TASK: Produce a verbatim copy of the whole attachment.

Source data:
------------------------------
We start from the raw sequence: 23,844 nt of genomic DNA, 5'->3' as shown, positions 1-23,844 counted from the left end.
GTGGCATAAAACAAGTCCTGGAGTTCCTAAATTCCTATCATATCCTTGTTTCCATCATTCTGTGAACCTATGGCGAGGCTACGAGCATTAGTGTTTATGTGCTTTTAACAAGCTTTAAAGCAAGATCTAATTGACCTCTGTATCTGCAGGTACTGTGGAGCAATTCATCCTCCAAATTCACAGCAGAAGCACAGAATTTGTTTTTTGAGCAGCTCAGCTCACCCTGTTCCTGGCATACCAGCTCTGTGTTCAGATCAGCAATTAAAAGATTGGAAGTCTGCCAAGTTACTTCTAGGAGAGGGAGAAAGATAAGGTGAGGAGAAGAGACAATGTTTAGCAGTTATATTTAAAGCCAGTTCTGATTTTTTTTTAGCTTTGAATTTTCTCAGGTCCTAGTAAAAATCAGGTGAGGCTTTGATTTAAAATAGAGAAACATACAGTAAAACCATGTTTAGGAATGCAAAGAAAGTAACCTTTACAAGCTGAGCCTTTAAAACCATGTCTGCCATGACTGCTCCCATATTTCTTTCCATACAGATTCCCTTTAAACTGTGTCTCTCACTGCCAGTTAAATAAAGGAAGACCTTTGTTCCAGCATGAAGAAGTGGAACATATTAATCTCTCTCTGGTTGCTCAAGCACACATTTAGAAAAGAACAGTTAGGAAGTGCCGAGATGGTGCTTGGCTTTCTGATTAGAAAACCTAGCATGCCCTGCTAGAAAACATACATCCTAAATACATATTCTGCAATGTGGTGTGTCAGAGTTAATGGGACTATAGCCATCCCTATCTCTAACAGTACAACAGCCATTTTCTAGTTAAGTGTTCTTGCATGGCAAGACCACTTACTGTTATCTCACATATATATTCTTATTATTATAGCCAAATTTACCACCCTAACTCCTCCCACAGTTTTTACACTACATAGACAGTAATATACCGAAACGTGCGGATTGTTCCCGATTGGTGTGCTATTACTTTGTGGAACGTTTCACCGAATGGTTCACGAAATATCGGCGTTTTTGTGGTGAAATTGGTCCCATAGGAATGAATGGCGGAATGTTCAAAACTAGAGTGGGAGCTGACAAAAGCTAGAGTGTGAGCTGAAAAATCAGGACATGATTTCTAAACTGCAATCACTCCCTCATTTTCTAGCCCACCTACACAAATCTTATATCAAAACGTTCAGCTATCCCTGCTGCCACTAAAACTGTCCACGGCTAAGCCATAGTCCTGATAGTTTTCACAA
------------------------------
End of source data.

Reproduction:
We start from the raw sequence: 23,844 nt of genomic DNA, 5'->3' as shown, positions 1-23,844 counted from the left end.
GTGGCATAAAACAAGTCCTGGAGTTCCTAAATTCCTATCATATCCTTGTTTCCATCATTCTGTGAACCTATGGCGAGGCTACGAGCATTAGTGTTTATGTGCTTTTAACAAGCTTTAAAGCAAGATCTAATTGACCTCTGTATCTGCAGGTACTGTGGAGCAATTCATCCTCCAAATTCACAGCAGAAGCACAGAATTTGTTTTTTGAGCAGCTCAGCTCACCCTGTTCCTGGCATACCAGCTCTGTGTTCAGATCAGCAATTAAAAGATTGGAAGTCTGCCAAGTTACTTCTAGGAGAGGGAGAAAGATAAGGTGAGGAGAAGAGACAATGTTTAGCAGTTATATTTAAAGCCAGTTCTGATTTTTTTTTAGCTTTGAATTTTCTCAGGTCCTAGTAAAAATCAGGTGAGGCTTTGATTTAAAATAGAGAAACATACAGTAAAACCATGTTTAGGAATGCAAAGAAAGTAACCTTTACAAGCTGAGCCTTTAAAACCATGTCTGCCATGACTGCTCCCATATTTCTTTCCATACAGATTCCCTTTAAACTGTGTCTCTCACTGCCAGTTAAATAAAGGAAGACCTTTGTTCCAGCATGAAGAAGTGGAACATATTAATCTCTCTCTGGTTGCTCAAGCACACATTTAGAAAAGAACAGTTAGGAAGTGCCGAGATGGTGCTTGGCTTTCTGATTAGAAAACCTAGCATGCCCTGCTAGAAAACATACATCCTAAATACATATTCTGCAATGTGGTGTGTCAGAGTTAATGGGACTATAGCCATCCCTATCTCTAACAGTACAACAGCCATTTTCTAGTTAAGTGTTCTTGCATGGCAAGACCACTTACTGTTATCTCACATATATATTCTTATTATTATAGCCAAATTTACCACCCTAACTCCTCCCACAGTTTTTACACTACATAGACAGTAATATACCGAAACGTGCGGATTGTTCCCGATTGGTGTGCTATTACTTTGTGGAACGTTTCACCGAATGGTTCACGAAATATCGGCGTTTTTGTGGTGAAATTGGTCCCATAGGAATGAATGGCGGAATGTTCAAAACTAGAGTGGGAGCTGACAAAAGCTAGAGTGTGAGCTGAAAAATCAGGACATGATTTCTAAACTGCAATCACTCCCTCATTTTCTAGCCCACCTACACAAATCTTATATCAAAACGTTCAGCTATCCCTGCTGCCACTAAAACTGTCCACGGCTAAGCCATAGTCCTGATAGTTTTCACAA